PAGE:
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High Blood Pressure an Equal Opportunity Condition
At the risk of sounding sarcastic and being hounded by the feminist lobby – High Blood Pressure is what they call an “Equal Opportunity Disease” and by that I mean that it does exactly what the description says – it can hit anyone of any gender at any one time!
I do wish to stress here that I am certainly not misogynistic in any way shape or form in my outlook and wish to stress this former point more as a matter of record than anything else.
But, and this is where it gets serious, though both Men and Women can develop high blood pressure, there are a few areas where the gender difference can make a difference.
One of the major areas that women have to be wary of and certainly on their guard against is the early onset of High Blood Pressure. It is sad fact that three out of every four women who are sufferers of High Blood Pressure are aware of their condition and situation. Yet, and this would appear to be the stunning reality, studies indicate that fewer than thirty three percent of those same women are doing anything positive to control their hypertension.
To try and emphasise this point another way. What would you think was the leading cause of death in Women in the Western World? The obvious answer would be Cancer yet this would also be the incorrect answer.
According to Scientists, the leading cause of death amongst women in today’s world is Heart Disease which affects nearly 35 percent of all women at some time or other in their lives.
One in ten women in the United States between the ages of 45 to 64 suffers from some form or another of Heart Disease. This apparently increases to over 1 in every four in Women over the age of 65. Add to this the fact that approximately 2 million women have suffered from the effects of having a stroke and you begin to get the measure or scale of this situation.
High Blood Pressure is one of the biggest single contributory factors to Stroke and Heart Disease. Even slightly elevated blood pressure levels can double a woman’s risk and this if left unchecked can further increase the risk of developing congestive heart failure and kidney disease.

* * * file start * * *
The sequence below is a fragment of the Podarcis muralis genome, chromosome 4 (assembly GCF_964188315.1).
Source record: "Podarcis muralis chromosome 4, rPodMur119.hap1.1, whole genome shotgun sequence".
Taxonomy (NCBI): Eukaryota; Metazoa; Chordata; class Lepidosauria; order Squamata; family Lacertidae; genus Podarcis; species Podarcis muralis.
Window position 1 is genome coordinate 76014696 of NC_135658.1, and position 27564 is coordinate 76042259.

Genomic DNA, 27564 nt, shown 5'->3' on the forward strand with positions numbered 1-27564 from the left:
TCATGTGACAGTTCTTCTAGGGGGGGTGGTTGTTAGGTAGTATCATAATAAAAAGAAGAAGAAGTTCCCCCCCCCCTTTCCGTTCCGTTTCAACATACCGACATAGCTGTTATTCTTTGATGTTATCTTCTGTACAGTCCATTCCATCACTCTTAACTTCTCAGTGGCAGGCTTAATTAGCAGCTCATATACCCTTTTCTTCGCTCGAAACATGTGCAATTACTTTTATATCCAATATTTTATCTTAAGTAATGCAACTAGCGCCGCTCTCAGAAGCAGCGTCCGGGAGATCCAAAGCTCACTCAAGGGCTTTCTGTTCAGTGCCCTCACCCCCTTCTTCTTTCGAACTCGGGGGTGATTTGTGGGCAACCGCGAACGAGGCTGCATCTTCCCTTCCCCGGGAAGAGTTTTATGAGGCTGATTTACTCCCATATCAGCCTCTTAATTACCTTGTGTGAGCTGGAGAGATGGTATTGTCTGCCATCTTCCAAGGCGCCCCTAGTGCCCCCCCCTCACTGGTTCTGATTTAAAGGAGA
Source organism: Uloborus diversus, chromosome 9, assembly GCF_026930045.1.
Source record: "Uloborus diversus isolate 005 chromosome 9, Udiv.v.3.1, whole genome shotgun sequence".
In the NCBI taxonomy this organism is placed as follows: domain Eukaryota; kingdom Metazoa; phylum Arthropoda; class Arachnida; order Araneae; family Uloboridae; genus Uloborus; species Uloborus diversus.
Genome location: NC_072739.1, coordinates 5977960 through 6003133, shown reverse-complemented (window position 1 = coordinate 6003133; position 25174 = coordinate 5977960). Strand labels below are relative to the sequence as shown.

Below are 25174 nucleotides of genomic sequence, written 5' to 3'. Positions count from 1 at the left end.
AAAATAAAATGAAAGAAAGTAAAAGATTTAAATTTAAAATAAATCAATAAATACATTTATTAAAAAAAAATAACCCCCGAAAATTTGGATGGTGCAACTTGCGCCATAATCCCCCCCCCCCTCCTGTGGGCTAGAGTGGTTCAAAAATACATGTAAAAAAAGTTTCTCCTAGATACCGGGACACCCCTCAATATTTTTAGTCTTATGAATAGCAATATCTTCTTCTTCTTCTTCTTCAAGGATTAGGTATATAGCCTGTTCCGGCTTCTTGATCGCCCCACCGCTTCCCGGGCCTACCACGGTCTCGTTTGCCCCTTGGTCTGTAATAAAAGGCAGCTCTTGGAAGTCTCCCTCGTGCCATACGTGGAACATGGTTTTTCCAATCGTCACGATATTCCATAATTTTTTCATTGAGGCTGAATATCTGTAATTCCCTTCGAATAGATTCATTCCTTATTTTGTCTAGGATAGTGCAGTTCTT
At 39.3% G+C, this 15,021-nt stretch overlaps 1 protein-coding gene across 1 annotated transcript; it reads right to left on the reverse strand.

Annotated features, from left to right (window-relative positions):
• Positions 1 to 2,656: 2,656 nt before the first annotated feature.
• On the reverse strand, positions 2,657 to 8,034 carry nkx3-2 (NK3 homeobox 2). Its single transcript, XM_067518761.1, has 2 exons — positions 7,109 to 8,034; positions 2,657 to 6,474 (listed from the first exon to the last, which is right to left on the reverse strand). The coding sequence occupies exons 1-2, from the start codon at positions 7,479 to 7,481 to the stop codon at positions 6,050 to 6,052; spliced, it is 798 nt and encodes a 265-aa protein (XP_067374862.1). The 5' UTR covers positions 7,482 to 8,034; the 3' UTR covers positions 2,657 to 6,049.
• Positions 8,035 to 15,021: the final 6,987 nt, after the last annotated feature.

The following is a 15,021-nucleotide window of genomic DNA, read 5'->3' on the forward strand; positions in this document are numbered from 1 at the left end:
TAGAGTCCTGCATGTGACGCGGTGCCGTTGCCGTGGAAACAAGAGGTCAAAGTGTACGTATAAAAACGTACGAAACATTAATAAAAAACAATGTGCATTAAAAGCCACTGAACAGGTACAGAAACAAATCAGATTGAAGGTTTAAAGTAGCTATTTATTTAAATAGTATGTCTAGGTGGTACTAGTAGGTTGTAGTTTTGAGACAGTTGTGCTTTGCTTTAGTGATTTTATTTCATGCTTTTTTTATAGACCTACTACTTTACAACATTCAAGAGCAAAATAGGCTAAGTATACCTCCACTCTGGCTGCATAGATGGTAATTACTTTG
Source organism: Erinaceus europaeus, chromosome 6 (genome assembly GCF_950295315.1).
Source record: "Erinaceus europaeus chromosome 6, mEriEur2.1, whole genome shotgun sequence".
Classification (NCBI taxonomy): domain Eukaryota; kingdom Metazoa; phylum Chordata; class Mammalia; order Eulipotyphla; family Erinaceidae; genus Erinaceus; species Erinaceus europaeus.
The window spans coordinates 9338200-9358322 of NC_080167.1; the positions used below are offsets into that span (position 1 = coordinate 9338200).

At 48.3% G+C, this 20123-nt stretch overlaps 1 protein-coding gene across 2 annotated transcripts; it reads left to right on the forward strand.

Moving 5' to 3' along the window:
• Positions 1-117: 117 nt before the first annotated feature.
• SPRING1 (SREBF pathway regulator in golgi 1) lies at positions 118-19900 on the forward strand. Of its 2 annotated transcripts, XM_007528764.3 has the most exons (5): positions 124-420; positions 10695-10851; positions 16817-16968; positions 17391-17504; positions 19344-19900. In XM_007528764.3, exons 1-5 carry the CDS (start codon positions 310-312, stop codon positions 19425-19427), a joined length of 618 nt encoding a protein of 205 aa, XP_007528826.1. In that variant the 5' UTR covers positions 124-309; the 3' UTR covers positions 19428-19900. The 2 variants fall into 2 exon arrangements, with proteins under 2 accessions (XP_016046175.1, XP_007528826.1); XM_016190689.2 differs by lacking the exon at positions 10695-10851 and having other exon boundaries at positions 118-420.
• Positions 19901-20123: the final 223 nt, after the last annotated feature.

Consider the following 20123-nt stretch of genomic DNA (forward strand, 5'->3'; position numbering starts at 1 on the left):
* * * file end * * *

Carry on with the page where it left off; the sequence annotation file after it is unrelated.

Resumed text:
So what can be done to try and either prevent this condition from developing or to control it once it has occurred?
Firstly, it can be controlled once you have been diagnosed and yes there are certain preventative measures that you can take to minimise the risk of High Blood Pressure.
Limit your alcohol intake to sensible levels. Secondly, use less Salt and Sodium in cooking. Thirdly, try and remain as physically active as you can and get as much regular exercise as possible.
If you suffer from weight problems then try and lose as much as you can and try and achieve this is as nice and controlled manner as possible. Aim to keep the weight off once it has been lost.
If necessary take a controlled and measured look at your eating habits and dietary intake. Aim for nutrition and well balanced diet and aim for health first and foremost.
If you smoke then stop - this has to be a given.
Lastly, measure if possible your levels of iron and other base vitamins / minerals (such as calcium) within your body system. Young women lose large amounts of iron on a monthly basis via menstruation. Where possible keep things like Milk and dairy produce on the agenda as they are vital sources of calcium.
So as you can see, far from being selective, High Blood Pressure is well and truly an Equal Opportunity Condition.
About the Author: Stephen Morgan launched the site High Blood Pressure (http://www.highbloodpressure.name) as a result of being diagnosed with acute High Blood Pressure and is also the founder of the Living with High Blood Pressure Net (http://www.livingwithhighbloodpressure.net). More information on the above article can be found at http://www.highbloodpressure.name/features/high_blood_pressure_in_woman.html